Cool. Personally, I do not like running the Windows PowerShell console with Admin rights, so I close the Administrator Windows PowerShell console, and open it with basic non-elevated rights. I now know where to look for the module, so I specify the exact path while importing the module. This command is shown here (this is a single-line command that is wrapped):

Import-Module ‘C:\Program Files\SharePoint Online Management Shell\Microsoft.Online.SharePoint.PowerShell’

When I press ENTER and import the module, I receive the following warning message, which states that the module contains some unapproved verbs. This means I need to look for other than the standard Get and Set types of verbs, but the module should work anyway. It is safe to simply be aware of the issue, but I can still use it.

Image of message

Now, it is time to connect to the SharePoint Online service. To do this, I use the Connect-SPOService cmdlet. The command is a bit complex, and if I was going to do this on a daily basis, I would write a function to include in my profile. More about that in a minute, but for now, here is the Connect-SPOService command:

Connect-SPOService -Url https://ScriptingGuy-Admin.SharePoint.Com -Credential (Import-Clixml C:\fso\cred.xml)

Note  Keep in mind that I stored my credentials in a Cred.xml file. For information about that, see Use PowerShell to Explore Office 365 Installation.

After I type this command, I am connected to the SharePoint Online site.

Note  How did I know the URL to use? I found it by looking on the SharePoint Admin Center web page in my Office 365 Admin portal.

Simplifying things

The preceding command is a decent amount of typing, and it is not even very intuitive. I can simplify the process by creating a function that I call Connect-SharePointOnline that will import the module, and then call the Connect-SPOService cmdlet to make the connection for me. The function is shown here:


Function Connect-SharePointOnline


 $cred = Import-Clixml C:\fso\cred.xml

 Import-Module ‘C:\Program Files\SharePoint Online Management Shell\Microsoft.Online.SharePoint.PowerShell’ -DisableNameChecking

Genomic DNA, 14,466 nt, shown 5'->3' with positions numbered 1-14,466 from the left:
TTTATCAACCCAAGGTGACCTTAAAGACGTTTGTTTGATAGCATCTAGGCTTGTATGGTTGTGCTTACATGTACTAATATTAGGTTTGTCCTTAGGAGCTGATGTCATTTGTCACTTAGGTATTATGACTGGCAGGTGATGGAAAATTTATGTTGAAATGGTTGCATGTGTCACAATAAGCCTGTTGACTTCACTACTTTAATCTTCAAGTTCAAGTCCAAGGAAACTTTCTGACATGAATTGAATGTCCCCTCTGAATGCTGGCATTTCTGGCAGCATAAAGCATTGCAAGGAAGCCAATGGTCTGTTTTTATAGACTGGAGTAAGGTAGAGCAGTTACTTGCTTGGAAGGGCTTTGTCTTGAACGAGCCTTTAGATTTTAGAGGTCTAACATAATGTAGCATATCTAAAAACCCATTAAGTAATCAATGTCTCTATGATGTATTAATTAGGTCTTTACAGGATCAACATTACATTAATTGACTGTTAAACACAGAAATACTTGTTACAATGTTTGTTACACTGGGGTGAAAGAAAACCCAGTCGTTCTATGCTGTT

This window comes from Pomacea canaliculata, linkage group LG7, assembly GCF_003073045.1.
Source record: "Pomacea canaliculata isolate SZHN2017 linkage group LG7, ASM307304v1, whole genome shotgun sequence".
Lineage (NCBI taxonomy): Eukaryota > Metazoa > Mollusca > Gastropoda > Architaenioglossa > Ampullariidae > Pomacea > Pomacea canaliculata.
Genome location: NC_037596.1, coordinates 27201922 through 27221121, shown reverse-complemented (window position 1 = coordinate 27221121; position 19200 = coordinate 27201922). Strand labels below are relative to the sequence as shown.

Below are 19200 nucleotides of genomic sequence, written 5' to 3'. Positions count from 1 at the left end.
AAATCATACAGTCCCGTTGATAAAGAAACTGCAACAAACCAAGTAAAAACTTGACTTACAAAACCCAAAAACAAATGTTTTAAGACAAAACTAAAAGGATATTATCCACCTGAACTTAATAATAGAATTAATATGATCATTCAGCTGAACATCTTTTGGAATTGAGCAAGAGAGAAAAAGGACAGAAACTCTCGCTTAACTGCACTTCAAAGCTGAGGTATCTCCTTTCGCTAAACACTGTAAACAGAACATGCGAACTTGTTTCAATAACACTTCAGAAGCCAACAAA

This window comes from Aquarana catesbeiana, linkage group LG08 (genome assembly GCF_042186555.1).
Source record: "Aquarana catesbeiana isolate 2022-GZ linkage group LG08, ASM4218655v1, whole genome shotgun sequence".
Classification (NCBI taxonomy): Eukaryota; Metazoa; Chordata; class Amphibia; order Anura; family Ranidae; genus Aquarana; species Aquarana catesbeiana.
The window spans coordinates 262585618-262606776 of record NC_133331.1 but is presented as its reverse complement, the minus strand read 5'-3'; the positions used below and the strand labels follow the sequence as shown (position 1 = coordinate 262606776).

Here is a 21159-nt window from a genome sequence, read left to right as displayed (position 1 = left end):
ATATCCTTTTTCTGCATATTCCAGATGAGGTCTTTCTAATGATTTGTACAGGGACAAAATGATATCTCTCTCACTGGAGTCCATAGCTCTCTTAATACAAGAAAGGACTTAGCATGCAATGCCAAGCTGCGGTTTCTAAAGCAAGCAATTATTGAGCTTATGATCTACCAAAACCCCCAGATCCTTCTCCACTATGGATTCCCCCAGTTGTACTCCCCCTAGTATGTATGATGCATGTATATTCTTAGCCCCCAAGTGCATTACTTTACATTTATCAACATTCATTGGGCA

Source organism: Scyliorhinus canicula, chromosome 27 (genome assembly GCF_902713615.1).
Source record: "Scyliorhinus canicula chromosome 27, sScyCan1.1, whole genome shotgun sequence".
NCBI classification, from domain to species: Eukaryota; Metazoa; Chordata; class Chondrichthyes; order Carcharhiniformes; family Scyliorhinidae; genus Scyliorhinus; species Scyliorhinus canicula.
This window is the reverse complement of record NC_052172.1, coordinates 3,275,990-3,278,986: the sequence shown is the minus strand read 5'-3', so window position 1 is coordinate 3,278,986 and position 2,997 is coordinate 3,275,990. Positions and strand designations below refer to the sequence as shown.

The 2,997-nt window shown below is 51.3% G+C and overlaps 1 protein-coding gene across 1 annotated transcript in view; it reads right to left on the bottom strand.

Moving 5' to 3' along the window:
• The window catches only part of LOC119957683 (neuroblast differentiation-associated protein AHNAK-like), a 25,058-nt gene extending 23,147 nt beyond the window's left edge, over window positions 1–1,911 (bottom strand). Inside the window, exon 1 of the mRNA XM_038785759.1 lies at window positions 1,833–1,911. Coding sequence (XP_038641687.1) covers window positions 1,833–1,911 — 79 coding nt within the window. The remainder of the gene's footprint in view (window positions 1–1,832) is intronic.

Connect-SPOService -Url https://ScriptingGuy-Admin.SharePoint.Com -Credential $cred


I place the function in my personal profile, and then whenever I want to make a connection to my SharePoint Online site, I simply call the function. I can even assign an alias if I want to make it even easier to use.

If I want to know what cmdlets are available from the SharePoint Online module, I use the Get-Command cmdlet as shown here:

Get-Command -module *SharePoint*

To find my sites, I use the Get-SPOSite cmdlet with no parameters.

If I want to find users who are associated with a site, I need to specify the site—and the URLs are a bit too much typing. Therefore, I can get the sites, and then use the Foreach-Object cmdlet to walk through the collection of sites and return users for sites. The command is shown here:

Get-SPOSite | % { Get-SPOUser -Site $_.url}

The cool thing is that I can use an expression to return the site that I am interested in, and then feed that directly to the Get-SPOUser cmdlet as shown here:

Get-SPOUser -Site (Get-SPOSite | Where URL -match ‘smbverticals’).url

Unfortunately, the Get-SPOUser cmdlet will not accept an array for the site, and the following command fails:

Get-SPOUser -Site (Get-SPOSite | Where URL -match ‘contoso’).url

But whenever I am confronted with an issue like that, I simply pipe it to the Foreach-Object cmdlet and walk through the collection. Therefore, the following command works fine for me:

Get-SPOSite | Where URL -match ‘contoso’ | % {get-spouser -Site $_.url}

This concludes Office 365 Week. Join me tomorrow when I will talk about using Windows PowerShell to change the Start page for Internet Explorer on my Microsoft Surface device.

I invite you to follow me on Twitter and Facebook. If you have any questions, send email to me at, or post your questions on the Official Scripting Guys Forum. See you tomorrow. Until then, peace.

Ed Wilson, Microsoft Scripting Guy